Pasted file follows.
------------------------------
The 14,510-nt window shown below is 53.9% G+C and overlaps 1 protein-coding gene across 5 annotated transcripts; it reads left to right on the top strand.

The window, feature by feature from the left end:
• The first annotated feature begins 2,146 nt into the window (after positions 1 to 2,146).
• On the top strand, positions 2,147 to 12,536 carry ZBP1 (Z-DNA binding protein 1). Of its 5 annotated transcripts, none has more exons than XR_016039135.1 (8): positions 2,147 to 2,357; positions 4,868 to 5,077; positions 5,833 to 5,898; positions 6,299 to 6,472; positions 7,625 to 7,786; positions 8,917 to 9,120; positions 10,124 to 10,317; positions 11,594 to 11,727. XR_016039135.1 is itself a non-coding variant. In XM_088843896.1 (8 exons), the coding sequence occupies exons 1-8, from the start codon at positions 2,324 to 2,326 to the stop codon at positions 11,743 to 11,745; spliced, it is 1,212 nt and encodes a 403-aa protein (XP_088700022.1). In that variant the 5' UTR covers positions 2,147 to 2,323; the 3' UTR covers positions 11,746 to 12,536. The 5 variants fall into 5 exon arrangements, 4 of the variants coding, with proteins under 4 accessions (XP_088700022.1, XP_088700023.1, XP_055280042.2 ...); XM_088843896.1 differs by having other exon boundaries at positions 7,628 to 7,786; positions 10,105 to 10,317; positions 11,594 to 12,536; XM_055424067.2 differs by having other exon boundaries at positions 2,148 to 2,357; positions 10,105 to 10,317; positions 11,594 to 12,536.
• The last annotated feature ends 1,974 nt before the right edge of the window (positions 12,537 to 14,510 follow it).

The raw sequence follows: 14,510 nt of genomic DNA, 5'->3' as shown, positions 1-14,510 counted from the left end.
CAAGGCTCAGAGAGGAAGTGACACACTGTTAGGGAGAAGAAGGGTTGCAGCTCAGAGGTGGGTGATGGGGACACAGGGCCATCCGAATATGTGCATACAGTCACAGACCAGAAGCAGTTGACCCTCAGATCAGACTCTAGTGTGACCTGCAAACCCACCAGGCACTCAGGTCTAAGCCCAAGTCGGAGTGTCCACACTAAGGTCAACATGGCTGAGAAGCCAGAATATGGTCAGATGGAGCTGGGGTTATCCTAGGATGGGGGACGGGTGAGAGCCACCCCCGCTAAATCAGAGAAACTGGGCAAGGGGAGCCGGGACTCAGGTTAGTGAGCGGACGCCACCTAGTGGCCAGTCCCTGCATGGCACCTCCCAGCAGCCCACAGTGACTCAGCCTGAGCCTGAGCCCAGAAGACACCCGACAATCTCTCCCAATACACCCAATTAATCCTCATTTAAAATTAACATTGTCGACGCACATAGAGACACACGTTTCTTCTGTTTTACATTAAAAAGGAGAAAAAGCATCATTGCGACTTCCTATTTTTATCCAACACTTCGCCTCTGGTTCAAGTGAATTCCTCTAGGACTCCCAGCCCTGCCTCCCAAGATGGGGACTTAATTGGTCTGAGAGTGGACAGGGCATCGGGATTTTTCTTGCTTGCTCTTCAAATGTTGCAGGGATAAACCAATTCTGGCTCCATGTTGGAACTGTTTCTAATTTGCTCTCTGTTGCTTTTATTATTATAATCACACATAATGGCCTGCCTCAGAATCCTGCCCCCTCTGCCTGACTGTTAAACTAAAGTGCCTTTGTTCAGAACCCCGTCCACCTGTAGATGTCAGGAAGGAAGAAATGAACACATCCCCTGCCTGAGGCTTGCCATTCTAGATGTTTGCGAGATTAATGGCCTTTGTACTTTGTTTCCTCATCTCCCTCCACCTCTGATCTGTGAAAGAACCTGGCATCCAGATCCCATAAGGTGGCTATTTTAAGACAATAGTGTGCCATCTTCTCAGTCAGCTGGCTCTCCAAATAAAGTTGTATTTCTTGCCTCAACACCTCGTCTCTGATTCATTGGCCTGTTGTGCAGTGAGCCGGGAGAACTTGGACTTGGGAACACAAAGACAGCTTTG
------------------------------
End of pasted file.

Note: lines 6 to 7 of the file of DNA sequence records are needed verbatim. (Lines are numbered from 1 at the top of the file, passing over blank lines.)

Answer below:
The raw sequence follows: 14,510 nt of genomic DNA, 5'->3' as shown, positions 1-14,510 counted from the left end.
CAAGGCTCAGAGAGGAAGTGACACACTGTTAGGGAGAAGAAGGGTTGCAGCTCAGAGGTGGGTGATGGGGACACAGGGCCATCCGAATATGTGCATACAGTCACAGACCAGAAGCAGTTGACCCTCAGATCAGACTCTAGTGTGACCTGCAAACCCACCAGGCACTCAGGTCTAAGCCCAAGTCGGAGTGTCCACACTAAGGTCAACATGGCTGAGAAGCCAGAATATGGTCAGATGGAGCTGGGGTTATCCTAGGATGGGGGACGGGTGAGAGCCACCCCCGCTAAATCAGAGAAACTGGGCAAGGGGAGCCGGGACTCAGGTTAGTGAGCGGACGCCACCTAGTGGCCAGTCCCTGCATGGCACCTCCCAGCAGCCCACAGTGACTCAGCCTGAGCCTGAGCCCAGAAGACACCCGACAATCTCTCCCAATACACCCAATTAATCCTCATTTAAAATTAACATTGTCGACGCACATAGAGACACACGTTTCTTCTGTTTTACATTAAAAAGGAGAAAAAGCATCATTGCGACTTCCTATTTTTATCCAACACTTCGCCTCTGGTTCAAGTGAATTCCTCTAGGACTCCCAGCCCTGCCTCCCAAGATGGGGACTTAATTGGTCTGAGAGTGGACAGGGCATCGGGATTTTTCTTGCTTGCTCTTCAAATGTTGCAGGGATAAACCAATTCTGGCTCCATGTTGGAACTGTTTCTAATTTGCTCTCTGTTGCTTTTATTATTATAATCACACATAATGGCCTGCCTCAGAATCCTGCCCCCTCTGCCTGACTGTTAAACTAAAGTGCCTTTGTTCAGAACCCCGTCCACCTGTAGATGTCAGGAAGGAAGAAATGAACACATCCCCTGCCTGAGGCTTGCCATTCTAGATGTTTGCGAGATTAATGGCCTTTGTACTTTGTTTCCTCATCTCCCTCCACCTCTGATCTGTGAAAGAACCTGGCATCCAGATCCCATAAGGTGGCTATTTTAAGACAATAGTGTGCCATCTTCTCAGTCAGCTGGCTCTCCAAATAAAGTTGTATTTCTTGCCTCAACACCTCGTCTCTGATTCATTGGCCTGTTGTGCAGTGAGCCGGGAGAACTTGGACTTGGGAACACAAAGACAGCTTTG